Vanhoozer has given us a fresh way of looking at theology. His theo-dramatic approach reminds us that the purpose doctrine is to enable the church to perform the Scriptures. The work is both up to date and faithful to the Biblical principles of Reformed Theology. Vanhoozer enables us to grapple with the complexities of the postmodern situation with sensitivity and integrity. Here is a fine example of a multidisciplinary approach to theology as the writer draws on Biblical, Systematic and Historical Theology, literary theory and dramatics. He gives welcome emphasis to the church as a company of players directed by her pastors to play her part in the unfolding theo-drama.
On the negative side, although Scripture is quoted throughout book, there is little sustained exegesis of texts. For example, while reading Part 4, I expected that Vanhoozer would explain what it means for us to play our roles "in Christ" Biblically. My mind raced ahead to Romans 6 and I hoped for some sustained reflection on the passage. He did get there, but not to linger long.
The work sets out an new approach to doctrine rather than being a systematic theology in its own right. You will not find much on justification, the final resurrected state etc. Vanhoozer has criticised the cognitive-propositional theological method of Charles Hodge. He clearly regards such an approach as inadequate. But I am left thinking, what would a full-length canonical linguistic systematic theology look like? Perhaps now that the writer has has given us his theo-dramatic proposal we can eagerly await such a work from his pen.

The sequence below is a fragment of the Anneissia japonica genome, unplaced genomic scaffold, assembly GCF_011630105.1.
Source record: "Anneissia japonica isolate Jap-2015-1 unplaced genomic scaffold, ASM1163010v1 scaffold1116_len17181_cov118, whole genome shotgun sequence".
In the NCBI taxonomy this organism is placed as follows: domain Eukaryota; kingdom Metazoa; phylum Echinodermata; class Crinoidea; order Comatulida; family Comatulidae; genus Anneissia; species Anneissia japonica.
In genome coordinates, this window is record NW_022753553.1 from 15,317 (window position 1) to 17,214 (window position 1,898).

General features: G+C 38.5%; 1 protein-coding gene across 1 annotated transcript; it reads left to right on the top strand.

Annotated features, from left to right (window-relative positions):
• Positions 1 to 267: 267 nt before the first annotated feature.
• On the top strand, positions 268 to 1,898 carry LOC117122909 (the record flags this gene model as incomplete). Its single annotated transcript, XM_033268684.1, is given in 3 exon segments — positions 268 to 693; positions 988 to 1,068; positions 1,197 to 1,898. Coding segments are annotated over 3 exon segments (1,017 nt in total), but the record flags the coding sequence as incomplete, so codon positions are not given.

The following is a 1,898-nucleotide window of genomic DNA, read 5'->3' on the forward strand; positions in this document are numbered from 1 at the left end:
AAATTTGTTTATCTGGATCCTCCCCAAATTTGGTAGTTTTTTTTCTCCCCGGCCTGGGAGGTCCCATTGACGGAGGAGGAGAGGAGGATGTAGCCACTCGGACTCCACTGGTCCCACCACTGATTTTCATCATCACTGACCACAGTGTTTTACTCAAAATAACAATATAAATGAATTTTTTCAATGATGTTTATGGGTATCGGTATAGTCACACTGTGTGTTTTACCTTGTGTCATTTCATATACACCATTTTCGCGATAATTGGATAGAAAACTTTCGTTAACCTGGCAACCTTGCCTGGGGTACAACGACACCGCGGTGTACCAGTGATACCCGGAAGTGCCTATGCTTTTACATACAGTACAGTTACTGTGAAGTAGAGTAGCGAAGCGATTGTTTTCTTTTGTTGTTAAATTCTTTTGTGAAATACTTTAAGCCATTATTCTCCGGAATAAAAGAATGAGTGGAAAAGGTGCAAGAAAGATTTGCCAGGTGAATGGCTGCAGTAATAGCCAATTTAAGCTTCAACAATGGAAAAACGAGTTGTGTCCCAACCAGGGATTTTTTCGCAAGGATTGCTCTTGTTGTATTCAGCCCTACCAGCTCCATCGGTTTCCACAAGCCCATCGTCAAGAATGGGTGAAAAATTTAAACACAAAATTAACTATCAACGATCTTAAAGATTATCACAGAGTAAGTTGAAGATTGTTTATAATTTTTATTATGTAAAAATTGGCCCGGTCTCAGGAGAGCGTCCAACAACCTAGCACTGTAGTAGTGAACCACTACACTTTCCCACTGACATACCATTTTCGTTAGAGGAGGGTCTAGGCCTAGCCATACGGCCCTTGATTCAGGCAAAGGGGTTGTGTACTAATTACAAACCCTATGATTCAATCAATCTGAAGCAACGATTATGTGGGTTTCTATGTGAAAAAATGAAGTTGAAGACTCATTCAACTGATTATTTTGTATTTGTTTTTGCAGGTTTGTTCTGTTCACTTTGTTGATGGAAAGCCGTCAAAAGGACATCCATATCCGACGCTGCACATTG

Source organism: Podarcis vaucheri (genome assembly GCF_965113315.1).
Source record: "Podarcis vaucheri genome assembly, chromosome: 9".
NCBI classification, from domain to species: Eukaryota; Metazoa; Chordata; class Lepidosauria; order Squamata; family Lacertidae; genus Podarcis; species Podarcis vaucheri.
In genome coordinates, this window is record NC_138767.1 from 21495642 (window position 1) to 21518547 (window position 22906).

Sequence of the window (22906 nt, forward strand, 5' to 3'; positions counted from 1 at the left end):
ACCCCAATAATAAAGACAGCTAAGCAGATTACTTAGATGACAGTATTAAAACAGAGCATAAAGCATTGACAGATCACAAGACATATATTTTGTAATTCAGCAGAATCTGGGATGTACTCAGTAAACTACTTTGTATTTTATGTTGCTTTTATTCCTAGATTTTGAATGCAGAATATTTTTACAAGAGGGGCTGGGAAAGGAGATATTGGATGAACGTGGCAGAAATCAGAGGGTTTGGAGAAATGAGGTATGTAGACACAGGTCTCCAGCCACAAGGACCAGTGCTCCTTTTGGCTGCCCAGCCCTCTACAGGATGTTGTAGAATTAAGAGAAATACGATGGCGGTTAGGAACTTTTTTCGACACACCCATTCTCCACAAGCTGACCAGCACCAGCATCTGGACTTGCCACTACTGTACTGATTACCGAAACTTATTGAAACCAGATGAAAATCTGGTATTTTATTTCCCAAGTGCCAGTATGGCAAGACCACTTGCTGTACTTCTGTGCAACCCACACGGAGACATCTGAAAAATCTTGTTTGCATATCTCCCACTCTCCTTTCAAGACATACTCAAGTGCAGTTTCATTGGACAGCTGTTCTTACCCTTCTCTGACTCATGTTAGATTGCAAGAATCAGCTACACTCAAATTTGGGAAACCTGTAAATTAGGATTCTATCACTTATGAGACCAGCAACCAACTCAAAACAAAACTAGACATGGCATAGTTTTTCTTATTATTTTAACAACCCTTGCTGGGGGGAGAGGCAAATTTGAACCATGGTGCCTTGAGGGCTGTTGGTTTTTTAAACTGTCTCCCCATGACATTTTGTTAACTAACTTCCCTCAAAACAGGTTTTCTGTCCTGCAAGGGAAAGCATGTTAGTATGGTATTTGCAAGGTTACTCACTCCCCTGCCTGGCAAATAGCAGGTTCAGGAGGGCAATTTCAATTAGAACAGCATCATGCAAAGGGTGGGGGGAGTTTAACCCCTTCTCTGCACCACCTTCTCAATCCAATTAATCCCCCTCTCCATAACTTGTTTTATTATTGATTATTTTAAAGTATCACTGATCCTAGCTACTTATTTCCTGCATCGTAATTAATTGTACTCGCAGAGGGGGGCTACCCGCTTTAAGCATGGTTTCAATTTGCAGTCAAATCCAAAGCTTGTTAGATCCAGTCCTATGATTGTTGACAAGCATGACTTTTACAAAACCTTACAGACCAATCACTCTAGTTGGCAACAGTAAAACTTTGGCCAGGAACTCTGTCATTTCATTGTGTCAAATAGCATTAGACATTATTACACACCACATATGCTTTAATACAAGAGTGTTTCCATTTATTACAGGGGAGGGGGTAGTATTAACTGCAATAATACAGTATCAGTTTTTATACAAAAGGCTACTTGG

For I think that God has exhibited us apostles as last of all, like men sentenced to death, because we have become a spectacle [Greek, theatron] to the world, to angels, and to men. (1 Corinthians 4:9)
Click on the Drama of Doctrine label below for more review posts.